While searching the Galactic halo for faint Milky Way satellites in the Gaia DR1 data, Koposov et al. [102] discovered two massive clusters in the disc. Castro-Ginard et al. [103] applied the Density-Based Spatial Clustering of Applications with Noise (DBSCAN) algorithm to the Gaia DR1 data, identifying 31 new objects which were confirmed with DR2 data. Cantat-Gaudin et al. [83] investigated the Perseus arm in the direction of the Galactic anticentre in order to understand whether the apparent lack of known clusters was due to an incomplete census. Identifying proper motion over-densities with a Gaussian Mixture Model, they reported 41 new identified clusters around and behind the gap, confirming that this region is effectively devoid of young clusters. An investigation of the same region by Castro-Ginard et al. [84] using DBSCAN revealed 53 more objects, again located around the gap rather than inside.
Other automated searches have reported large numbers of previously unknown objects. He et al. [104] found 74 clusters with a nearest-neighbours approach. Liu and Pang [19] applied a friend-of-friend cluster finder method to propose 76 new candidates. Sim et al. [105] flagged 207 new objects, most of them closer than 1 kpc, through a visual inspection of proper motion diagrams. Ferreira et al. [106] detected 25 distant objects with a combination of spatial and photometric filters, inspecting the resulting change of contrast in proper motion space. Hunt and Reffert [107] applied DBSCAN, HDBSCAN, and Gaussian Mixture Models (GMMs) to the DR2 data and identified 41 new cluster candidates. They showed that HDBSCAN with a minimum cluster size of 10 stars is the most efficient at recovering known objects in the Gaia data but that it also produces the largest rate of false positives, which they mitigate by assessing the significance of each candidate cluster compared to the field density. On the other hand, GMMs are efficient at identifying members of known clusters but are an impractical approach when performing blind searches in catalogues as large as Gaia DR2.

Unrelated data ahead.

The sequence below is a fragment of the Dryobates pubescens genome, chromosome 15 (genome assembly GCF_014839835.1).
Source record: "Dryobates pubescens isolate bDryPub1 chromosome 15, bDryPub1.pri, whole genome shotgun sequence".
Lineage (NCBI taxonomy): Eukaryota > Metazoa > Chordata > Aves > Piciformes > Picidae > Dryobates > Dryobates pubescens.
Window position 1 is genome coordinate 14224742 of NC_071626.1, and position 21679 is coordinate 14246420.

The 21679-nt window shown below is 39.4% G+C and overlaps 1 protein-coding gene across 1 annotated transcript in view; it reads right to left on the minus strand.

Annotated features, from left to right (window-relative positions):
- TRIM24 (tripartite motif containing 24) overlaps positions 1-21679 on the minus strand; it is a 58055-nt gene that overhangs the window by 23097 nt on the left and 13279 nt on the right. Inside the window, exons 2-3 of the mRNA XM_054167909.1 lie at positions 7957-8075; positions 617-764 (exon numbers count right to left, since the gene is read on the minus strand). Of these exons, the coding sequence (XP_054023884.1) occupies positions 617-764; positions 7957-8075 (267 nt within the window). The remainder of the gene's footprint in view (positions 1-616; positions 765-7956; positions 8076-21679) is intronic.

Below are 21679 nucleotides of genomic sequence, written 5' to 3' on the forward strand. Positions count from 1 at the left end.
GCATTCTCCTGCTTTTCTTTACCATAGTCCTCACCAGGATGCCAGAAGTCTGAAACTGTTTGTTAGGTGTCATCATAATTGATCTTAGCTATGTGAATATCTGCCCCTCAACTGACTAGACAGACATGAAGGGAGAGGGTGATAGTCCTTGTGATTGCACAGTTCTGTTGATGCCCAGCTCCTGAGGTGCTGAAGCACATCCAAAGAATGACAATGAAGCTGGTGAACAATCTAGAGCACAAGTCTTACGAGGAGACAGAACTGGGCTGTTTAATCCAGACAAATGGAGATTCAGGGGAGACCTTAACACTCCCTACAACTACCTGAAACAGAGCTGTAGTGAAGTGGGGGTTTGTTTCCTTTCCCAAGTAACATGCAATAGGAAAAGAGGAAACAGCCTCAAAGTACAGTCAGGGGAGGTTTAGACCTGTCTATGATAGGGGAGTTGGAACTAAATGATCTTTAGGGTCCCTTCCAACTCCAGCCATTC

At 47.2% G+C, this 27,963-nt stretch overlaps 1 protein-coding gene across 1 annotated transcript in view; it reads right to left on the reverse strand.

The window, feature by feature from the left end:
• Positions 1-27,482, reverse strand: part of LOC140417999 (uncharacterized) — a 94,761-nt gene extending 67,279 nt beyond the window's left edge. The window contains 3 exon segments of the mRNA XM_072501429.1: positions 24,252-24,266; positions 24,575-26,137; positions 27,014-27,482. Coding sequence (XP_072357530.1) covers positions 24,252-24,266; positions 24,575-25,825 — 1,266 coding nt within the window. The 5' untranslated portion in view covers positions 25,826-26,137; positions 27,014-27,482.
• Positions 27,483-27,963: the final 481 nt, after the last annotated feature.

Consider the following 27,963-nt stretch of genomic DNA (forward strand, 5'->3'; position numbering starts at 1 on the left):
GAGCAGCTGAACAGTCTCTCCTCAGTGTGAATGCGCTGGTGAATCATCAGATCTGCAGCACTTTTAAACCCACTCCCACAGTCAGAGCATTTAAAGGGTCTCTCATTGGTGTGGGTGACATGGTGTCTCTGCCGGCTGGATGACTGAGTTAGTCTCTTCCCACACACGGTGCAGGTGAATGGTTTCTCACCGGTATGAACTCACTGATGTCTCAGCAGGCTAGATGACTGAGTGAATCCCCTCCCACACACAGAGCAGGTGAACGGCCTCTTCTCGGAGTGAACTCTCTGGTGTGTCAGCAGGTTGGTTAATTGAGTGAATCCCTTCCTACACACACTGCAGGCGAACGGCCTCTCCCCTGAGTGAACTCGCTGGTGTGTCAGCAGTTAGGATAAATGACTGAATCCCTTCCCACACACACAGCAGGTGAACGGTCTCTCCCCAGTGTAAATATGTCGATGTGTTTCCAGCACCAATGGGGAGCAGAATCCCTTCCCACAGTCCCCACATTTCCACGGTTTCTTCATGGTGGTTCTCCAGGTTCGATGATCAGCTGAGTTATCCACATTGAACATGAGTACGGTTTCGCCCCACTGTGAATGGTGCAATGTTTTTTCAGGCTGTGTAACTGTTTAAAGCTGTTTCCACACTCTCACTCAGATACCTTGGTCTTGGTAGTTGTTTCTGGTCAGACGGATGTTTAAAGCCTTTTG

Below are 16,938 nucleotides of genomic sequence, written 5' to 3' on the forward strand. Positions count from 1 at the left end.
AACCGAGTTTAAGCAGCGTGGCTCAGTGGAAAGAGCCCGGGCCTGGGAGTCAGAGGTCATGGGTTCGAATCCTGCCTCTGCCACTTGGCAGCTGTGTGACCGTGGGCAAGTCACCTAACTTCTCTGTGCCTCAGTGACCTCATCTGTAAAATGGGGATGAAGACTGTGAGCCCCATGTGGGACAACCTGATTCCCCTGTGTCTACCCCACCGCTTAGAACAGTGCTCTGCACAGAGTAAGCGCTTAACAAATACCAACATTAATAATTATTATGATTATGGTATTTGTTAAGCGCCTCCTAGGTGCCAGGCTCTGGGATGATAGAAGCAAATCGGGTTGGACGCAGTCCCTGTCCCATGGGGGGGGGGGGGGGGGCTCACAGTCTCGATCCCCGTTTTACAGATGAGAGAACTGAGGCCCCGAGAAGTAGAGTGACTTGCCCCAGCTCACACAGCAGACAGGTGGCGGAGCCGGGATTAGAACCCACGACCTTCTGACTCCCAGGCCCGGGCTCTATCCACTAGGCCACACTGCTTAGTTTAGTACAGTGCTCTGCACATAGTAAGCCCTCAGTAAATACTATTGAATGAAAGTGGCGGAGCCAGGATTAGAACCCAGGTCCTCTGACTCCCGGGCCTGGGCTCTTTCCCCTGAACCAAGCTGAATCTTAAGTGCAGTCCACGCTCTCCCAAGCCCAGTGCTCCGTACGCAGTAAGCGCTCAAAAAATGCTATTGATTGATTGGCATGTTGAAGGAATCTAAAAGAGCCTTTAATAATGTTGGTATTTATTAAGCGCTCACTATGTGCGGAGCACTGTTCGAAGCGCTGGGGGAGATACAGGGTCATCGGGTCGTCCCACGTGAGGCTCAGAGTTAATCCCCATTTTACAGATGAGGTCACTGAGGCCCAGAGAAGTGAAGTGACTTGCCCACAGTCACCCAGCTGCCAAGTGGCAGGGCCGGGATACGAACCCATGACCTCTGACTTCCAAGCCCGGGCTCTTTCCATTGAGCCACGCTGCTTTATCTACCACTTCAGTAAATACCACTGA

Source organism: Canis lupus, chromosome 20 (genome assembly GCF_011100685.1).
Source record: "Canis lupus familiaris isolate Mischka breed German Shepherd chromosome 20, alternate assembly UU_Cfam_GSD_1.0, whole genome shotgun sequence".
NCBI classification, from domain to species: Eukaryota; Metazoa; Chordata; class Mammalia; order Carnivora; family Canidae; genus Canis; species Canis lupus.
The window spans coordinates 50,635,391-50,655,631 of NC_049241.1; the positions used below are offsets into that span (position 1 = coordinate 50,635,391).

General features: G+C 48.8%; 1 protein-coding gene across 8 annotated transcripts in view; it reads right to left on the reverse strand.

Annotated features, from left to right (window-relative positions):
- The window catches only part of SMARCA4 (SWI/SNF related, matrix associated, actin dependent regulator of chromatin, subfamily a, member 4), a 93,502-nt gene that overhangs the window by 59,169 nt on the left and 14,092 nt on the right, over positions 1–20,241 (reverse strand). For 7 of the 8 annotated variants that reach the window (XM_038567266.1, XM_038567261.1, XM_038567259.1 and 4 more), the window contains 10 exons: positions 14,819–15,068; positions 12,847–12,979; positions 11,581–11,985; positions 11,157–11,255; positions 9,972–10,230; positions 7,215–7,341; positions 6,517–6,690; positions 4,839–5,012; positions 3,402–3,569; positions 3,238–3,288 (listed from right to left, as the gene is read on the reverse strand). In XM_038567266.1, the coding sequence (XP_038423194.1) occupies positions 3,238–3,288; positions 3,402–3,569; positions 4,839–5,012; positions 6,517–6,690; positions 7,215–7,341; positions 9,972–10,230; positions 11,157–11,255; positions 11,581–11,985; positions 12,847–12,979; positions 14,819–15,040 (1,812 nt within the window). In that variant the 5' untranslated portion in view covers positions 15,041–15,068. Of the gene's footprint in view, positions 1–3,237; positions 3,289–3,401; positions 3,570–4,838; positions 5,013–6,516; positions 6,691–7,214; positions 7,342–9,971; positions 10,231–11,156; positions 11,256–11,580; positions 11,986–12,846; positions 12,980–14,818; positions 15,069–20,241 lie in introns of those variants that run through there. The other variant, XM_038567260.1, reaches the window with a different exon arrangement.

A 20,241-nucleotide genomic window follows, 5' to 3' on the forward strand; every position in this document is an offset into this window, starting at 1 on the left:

The all-sky data-mining searches of Castro-Ginard et al. [108] in DR2 and Castro-Ginard et al. [73] in EDR3 respectively present 582 and 664 new objects using an implementation of DBSCAN in the parallel computation environment PyCOMPS on a supercomputer. Given the increasing volume of astronomical catalogues, it is expected that such Big-Data approaches to data processing will become increasingly common in this decade.
The sheer pace at which cluster discoveries are published nowadays sometimes makes it difficult to keep catalogues updated. Clusters presented as newly discovered might have already been reported, and cross-identification can be made difficult by the fact that not all authors share the individual list of stars they consider members of a given cluster.